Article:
Counting Primes

January 7, 2011

We celebrate our 200th exercise by implementing the prime-counting function, which has long been of interest to mathematicians. Generally denoted by the letter π, the prime-counting function π(n) returns the number of primes less than or equal to n; for instance, π(100) = 25. A related function, generally denoted as Pn, returns the nth prime number; thus, π(Pn) = n.

There are various analytic methods to compute the prime-counting function; the method invented by Ernst Meissel, improved by Derrick Henry Lehmer, and automated by Andrew Odlyzko is the best-known of them. But the obvious brute-force method of generating and counting the primes is hard to beat if you pre-compute a list of starting points, then use a segmented sieve to interpolate.

Your task is to write the prime-counting function and the nth-prime function. When you are finished, you are welcome to read or run a suggested solution, or to post your own solution or discuss the exercise in the comments below.

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4 Responses to “Counting Primes”

  1. Alan said

    This is too easy in J, which has a _primes_ operator: p:

    First, define ‘n’ as the Number of Primes function: _1 p: N

    n =: _1&p:
    n 100
    25
    d,:n d=:100+i.10
    100 101 102 103 104 105 106 107 108 109
    25 25 26 26 27 27 27 27 28 28

    p: num is the primes function, which by default returns the first primes.

    The first 25 primes:

    p: i.25
    2 3 5 7 11 13 17 19 23 29 31 37 41 43 47 53 59 61 67 71 73 79 83 89 97

  2. Graham said

    I don’t have time to do this properly today, so I’ll cheat with Haskell’s primes
    package. It’s wicked fast, using “an efficient lazy wheel sieve for prime
    generation.” I only tested up to 10,000, but the same code can work for 1e12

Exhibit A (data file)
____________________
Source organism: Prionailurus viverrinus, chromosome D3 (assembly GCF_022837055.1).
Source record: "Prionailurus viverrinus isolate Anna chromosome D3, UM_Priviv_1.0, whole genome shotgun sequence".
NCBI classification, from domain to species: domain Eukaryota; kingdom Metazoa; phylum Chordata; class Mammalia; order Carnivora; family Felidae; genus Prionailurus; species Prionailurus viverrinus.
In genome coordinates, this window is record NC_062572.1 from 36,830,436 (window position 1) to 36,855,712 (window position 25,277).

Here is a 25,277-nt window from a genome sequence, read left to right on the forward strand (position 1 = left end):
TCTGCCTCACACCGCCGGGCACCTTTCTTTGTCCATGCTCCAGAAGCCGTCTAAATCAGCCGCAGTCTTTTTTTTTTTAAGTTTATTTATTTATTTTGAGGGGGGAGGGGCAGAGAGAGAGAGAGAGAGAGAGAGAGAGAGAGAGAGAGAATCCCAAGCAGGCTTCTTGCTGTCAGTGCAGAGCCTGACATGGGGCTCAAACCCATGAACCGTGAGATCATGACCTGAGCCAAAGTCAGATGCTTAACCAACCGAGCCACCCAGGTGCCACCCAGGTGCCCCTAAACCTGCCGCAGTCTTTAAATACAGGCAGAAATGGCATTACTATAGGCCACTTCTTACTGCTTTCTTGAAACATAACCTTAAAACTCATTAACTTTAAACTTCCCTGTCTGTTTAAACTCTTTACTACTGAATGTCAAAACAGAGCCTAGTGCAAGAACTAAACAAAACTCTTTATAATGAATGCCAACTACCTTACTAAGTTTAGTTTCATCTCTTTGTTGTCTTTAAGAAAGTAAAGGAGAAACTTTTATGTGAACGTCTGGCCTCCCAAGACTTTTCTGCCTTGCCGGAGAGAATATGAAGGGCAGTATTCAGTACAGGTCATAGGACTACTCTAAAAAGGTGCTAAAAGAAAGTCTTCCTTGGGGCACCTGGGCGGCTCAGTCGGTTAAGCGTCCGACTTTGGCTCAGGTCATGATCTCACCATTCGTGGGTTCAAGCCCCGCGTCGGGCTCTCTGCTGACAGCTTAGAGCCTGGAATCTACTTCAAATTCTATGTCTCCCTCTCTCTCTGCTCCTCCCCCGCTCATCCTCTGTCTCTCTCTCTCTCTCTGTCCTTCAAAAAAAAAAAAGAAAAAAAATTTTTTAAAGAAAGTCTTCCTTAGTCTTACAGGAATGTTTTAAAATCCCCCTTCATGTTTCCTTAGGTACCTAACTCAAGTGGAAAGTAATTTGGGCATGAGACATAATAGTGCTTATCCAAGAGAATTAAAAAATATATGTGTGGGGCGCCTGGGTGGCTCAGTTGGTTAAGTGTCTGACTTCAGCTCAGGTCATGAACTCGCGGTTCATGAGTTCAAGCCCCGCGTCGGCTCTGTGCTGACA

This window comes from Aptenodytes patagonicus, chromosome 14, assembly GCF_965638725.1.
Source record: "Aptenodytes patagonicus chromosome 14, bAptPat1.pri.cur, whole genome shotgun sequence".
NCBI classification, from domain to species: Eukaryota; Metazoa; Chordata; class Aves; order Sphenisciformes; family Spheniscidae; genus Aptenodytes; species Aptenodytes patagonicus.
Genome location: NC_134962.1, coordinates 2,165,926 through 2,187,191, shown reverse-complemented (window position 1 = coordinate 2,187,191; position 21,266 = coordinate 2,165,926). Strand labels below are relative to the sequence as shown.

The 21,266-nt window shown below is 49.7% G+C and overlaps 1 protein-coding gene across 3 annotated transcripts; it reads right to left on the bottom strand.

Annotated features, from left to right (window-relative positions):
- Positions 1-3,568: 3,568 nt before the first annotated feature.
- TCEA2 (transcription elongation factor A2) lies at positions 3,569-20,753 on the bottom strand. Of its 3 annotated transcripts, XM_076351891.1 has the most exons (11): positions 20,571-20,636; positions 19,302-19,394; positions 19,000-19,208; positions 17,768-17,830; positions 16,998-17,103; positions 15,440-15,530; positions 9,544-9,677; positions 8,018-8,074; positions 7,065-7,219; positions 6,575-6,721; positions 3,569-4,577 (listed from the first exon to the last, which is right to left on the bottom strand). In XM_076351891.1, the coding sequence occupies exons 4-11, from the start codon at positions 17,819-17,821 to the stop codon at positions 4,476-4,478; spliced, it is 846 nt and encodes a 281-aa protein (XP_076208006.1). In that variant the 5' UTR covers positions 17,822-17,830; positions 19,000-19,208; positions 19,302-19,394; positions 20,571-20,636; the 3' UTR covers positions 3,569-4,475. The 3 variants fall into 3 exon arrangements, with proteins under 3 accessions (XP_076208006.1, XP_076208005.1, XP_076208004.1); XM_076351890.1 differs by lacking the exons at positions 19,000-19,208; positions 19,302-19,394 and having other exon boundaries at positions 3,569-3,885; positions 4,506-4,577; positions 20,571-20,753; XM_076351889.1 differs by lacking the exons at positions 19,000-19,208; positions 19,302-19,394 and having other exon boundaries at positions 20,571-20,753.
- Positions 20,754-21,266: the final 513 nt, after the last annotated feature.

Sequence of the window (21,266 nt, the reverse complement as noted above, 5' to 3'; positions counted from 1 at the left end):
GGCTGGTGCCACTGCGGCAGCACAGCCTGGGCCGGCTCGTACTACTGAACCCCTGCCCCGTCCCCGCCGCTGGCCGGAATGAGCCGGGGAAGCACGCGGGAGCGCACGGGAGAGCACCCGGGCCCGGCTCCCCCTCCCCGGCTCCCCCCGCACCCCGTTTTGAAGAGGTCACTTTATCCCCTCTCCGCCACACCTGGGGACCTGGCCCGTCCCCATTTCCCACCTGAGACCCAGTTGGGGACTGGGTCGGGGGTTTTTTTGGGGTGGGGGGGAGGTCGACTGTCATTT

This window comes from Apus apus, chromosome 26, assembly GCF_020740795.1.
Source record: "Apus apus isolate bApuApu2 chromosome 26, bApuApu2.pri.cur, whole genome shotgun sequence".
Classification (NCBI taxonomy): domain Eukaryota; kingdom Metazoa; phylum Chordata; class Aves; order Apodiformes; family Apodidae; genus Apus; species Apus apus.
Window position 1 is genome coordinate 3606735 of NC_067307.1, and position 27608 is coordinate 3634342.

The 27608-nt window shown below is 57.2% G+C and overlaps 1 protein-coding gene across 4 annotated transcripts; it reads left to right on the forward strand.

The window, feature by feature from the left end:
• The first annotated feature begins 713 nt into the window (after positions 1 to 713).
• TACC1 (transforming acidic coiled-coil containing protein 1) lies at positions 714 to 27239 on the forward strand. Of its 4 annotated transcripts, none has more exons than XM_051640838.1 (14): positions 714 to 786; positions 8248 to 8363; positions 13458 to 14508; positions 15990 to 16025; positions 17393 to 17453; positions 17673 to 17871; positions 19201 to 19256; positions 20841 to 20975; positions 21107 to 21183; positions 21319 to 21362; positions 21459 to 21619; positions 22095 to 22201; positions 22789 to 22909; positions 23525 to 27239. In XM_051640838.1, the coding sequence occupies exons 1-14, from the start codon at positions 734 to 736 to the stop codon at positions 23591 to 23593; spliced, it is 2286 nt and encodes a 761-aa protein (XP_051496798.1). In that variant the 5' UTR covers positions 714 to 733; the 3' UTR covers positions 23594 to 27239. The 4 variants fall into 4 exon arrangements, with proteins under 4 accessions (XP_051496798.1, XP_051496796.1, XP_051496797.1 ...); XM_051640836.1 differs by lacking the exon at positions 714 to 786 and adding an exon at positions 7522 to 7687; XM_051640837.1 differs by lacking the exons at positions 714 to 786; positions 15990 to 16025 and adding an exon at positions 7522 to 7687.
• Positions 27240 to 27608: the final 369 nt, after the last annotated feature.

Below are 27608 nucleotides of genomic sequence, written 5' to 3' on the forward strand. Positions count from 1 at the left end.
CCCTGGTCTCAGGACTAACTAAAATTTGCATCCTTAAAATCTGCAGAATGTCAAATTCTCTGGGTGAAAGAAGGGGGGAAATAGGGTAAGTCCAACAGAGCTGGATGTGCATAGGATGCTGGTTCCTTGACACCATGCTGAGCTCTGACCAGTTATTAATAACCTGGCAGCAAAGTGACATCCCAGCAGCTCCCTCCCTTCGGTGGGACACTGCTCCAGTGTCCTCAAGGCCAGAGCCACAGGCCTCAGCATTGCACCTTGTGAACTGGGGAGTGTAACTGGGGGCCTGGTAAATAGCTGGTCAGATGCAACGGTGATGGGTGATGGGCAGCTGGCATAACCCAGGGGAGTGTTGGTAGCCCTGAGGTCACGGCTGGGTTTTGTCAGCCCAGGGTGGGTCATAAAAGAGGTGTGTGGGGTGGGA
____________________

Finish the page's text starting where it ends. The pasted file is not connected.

with patience and compilation. My compiler’s misbehaving today, though :-(

    import Data.Numbers.Primes
    
    primesLessThan :: (Integral a) => a -> [a]
    primesLessThan n = takeWhile (< n) primes
    
    primePi :: (Integral a) => a -> Int
    primePi = length . primesLessThan
    
    nthPrime :: (Integral a) => Int -> a
    nthPrime n = primes !! n
    
    test :: Int -> Bool
    test n = (primePi (nthPrime n)) == n
    
    main :: IO ()
    main = do
        print $ primesLessThan 100
        print $ all test [1..(round 1e4)]
    
  3. I wrote this one in a couple of forms a few months ago as a study in sieving. It’s not really pretty (nothing using pthreads is) but it chugs along pretty well. I can count all the primes up to 10^10 in about 12 seconds of elapsed time on my 8 processor machine, and it takes somewhere around 20 minutes to do all the way up to 10^12. There are actually ways to count primes that don’t involve finding all the primes, but they seemed impractical (hard to understand, and therefore hard to write).

    #include <stdio.h>
    #include <stdlib.h>
    #include <string.h>
    #include <math.h>
    #include <pthread.h>
    
    unsigned long long limit = 1000000000000LL ;
    unsigned long long sqlimit, sqlimit2 ;
    unsigned char *b0 ;
    
    #define min(a, b)       ((a)<(b)?(a):(b))
    
    int nthreads = 8 ;
    
    pthread_mutex_t mutex ;
    unsigned long long nextblock ;
    unsigned long long primecount ;